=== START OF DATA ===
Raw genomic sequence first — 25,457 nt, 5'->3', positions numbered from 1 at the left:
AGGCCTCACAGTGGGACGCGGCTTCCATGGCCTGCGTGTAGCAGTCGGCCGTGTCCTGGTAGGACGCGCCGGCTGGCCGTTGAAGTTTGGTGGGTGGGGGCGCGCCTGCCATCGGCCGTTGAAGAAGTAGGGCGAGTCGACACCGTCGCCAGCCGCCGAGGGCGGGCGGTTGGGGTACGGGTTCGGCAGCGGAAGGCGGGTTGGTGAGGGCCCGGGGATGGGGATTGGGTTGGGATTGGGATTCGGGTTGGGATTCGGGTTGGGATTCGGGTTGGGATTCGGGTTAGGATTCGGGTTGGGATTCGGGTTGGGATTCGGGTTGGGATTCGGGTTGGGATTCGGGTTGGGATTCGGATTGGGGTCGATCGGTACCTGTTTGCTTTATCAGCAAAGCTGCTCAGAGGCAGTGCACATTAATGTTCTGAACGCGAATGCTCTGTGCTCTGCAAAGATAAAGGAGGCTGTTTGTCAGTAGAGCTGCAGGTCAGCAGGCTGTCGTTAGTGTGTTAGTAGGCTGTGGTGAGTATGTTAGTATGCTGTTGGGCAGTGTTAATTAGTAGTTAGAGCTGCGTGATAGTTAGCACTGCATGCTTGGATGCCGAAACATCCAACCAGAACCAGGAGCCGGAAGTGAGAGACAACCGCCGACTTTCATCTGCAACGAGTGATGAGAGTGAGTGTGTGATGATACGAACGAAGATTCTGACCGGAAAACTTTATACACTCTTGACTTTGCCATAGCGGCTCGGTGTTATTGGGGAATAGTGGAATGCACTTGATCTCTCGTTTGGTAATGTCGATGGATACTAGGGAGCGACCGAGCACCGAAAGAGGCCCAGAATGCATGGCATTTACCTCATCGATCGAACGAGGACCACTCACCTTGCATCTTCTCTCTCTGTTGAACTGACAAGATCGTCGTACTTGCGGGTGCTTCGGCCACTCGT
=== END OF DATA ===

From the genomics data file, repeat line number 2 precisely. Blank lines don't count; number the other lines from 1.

AGGCCTCACAGTGGGACGCGGCTTCCATGGCCTGCGTGTAGCAGTCGGCCGTGTCCTGGTAGGACGCGCCGGCTGGCCGTTGAAGTTTGGTGGGTGGGGGCGCGCCTGCCATCGGCCGTTGAAGAAGTAGGGCGAGTCGACACCGTCGCCAGCCGCCGAGGGCGGGCGGTTGGGGTACGGGTTCGGCAGCGGAAGGCGGGTTGGTGAGGGCCCGGGGATGGGGATTGGGTTGGGATTGGGATTCGGGTTGGGATTCGGGTTGGGATTCGGGTTGGGATTCGGGTTAGGATTCGGGTTGGGATTCGGGTTGGGATTCGGGTTGGGATTCGGGTTGGGATTCGGGTTGGGATTCGGATTGGGGTCGATCGGTACCTGTTTGCTTTATCAGCAAAGCTGCTCAGAGGCAGTGCACATTAATGTTCTGAACGCGAATGCTCTGTGCTCTGCAAAGATAAAGGAGGCTGTTTGTCAGTAGAGCTGCAGGTCAGCAGGCTGTCGTTAGTGTGTTAGTAGGCTGTGGTGAGTATGTTAGTATGCTGTTGGGCAGTGTTAATTAGTAGTTAGAGCTGCGTGATAGTTAGCACTGCATGCTTGGATGCCGAAACATCCAACCAGAACCAGGAGCCGGAAGTGAGAGACAACCGCCGACTTTCATCTGCAACGAGTGATGAGAGTGAGTGTGTGATGATACGAACGAAGATTCTGACCGGAAAACTTTATACACTCTTGACTTTGCCATAGCGGCTCGGTGTTATTGGGGAATAGTGGAATGCACTTGATCTCTCGTTTGGTAATGTCGATGGATACTAGGGAGCGACCGAGCACCGAAAGAGGCCCAGAATGCATGGCATTTACCTCATCGATCGAACGAGGACCACTCACCTTGCATCTTCTCTCTCTGTTGAACTGACAAGATCGTCGTACTTGCGGGTGCTTCGGCCACTCGT